Jumia’s [JMIA] share price has had a volatile three months. Having hit a year high in August at over $21, the stock quickly lost most of those gains, trading in the $7 to $9 range for much of September. However, October and early November have seen Jumia’s share price soar over 134.5% (as of 6 November’s close). For investors, the question is whether or not the ‘Amazon of Africa’ will benefit from the prevailing trend to ecommerce. Jumia has an enviable addressable market, with little in the way of rivals, but it has been plagued with an inability to turn a profit.
For Jumia’s share price to move higher post-earnings — and enjoy some degree of stability — the company needs to show it is getting its costs under control.
When is Jumia reporting Q3 earnings?
What to look out for in Jumia’s Q3 earnings
Jumia’s second quarter results were a mixed bag. Active customers hit 6.8m, a 40% increase on the same time last year and orders came in at 6 8m, an 8% increase on the previous year. Disappointingly, GMV came in at €228m, down 13% from last year, with Jumia attributing this to reduced promotion of lower value products.
While Jumia continued to make progress in becoming a more efficient operation, it still racked up substantial losses in the second quarter. Adjusted EBITDA losses came in at €32.9m, down 26% from the same period last year. Overall operating losses totalled €37.6m, down 44% from last year. Jumia said that it was hoping to reduce its “adjusted EBITDA loss in absolute terms in 2020 compared to 2019”. Being on track to meet this goal will influence how Jumia’s share price performs post earnings.
Shareholders will also be interested in how the ecommerce company is operating in the coronavirus pandemic, which heavily impacted Jumia’s second quarter results. In Nigeria and South Africa, Jumia faced significant disruption due to restrictions in movement, with Jumia Foods in particular hurt by the closure of restaurants, which only started to open back up in mid-May.
“[The] COVID-19 pandemic may further exacerbate such effects. As a result, we currently expect continued GMV softness over the course of 2020, with better Order and Annual Active Consumers growth, on a year-over-year basis,” said Jumia in a statement.
"we currently expect continued GMV softness over the course of 2020, with better Order and Annual Active Consumers growth, on a year-over-year basis" - Jumia, in a statement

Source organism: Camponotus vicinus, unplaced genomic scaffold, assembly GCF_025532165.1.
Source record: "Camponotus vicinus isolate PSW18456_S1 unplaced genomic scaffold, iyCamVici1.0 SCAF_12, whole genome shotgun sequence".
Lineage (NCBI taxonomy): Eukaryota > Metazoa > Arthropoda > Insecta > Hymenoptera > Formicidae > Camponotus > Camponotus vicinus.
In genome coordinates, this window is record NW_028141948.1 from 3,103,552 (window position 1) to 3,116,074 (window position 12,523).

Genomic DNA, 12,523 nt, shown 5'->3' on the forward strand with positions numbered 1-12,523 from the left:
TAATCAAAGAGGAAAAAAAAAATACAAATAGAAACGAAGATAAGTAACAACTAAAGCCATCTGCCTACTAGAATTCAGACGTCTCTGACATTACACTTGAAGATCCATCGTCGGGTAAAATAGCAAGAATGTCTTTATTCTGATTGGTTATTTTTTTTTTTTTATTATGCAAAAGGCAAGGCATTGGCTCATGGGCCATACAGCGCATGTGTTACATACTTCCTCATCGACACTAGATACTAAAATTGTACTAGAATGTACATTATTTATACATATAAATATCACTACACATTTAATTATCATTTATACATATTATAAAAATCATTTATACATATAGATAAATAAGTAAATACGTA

Another area to watch out for is Jumia’s digital payment platform, Jumia Pay. Last quarter, Jumia Pay processed 2.4 million transactions, worth €5.3m, a 36% increase on the 1.8m transactions processed in the same period last year. As the shift to online and ecommerce accelerates due to the pandemic, this could see Jumia’s share price and profits rise.
How should investors trade Jumia’s share price?
Investing in Jumia is a high risk, high reward play. According to David Moadel, writing on InvestorPlace, Jumia’s share price is capable of big moves in a single day. Moadel points to October’s last day of trading, when Jumia’s share price dropped 13.38%.
The yo-yo nature of Jumia’s share price is not just consigned to intraday trading, however. On 1 July, the stock opened at $5.55 and by the start of August it had hit a year-high of $21, before dropping $9.50 by the end of the month. While that’s still higher than Jumia’s share price at the start of the month, traders will have to judge when to call the top of the fast-moving stock.
Longer-term investors might hope that Jumia can finally fulfil its promise of being the Amazon of Africa. If Jumia can demonstrate that it is truly on the path to profitability in upcoming earnings, the stock could be a potential Buy. Yet, traders might be best advised to wait for a dip in Jumia’s share price. Among the analysts tracking the stock on Yahoo Finance, the stock has an average $12.53 target price target, which would represent a 33.9% downside on the current share price through 6 November’s close.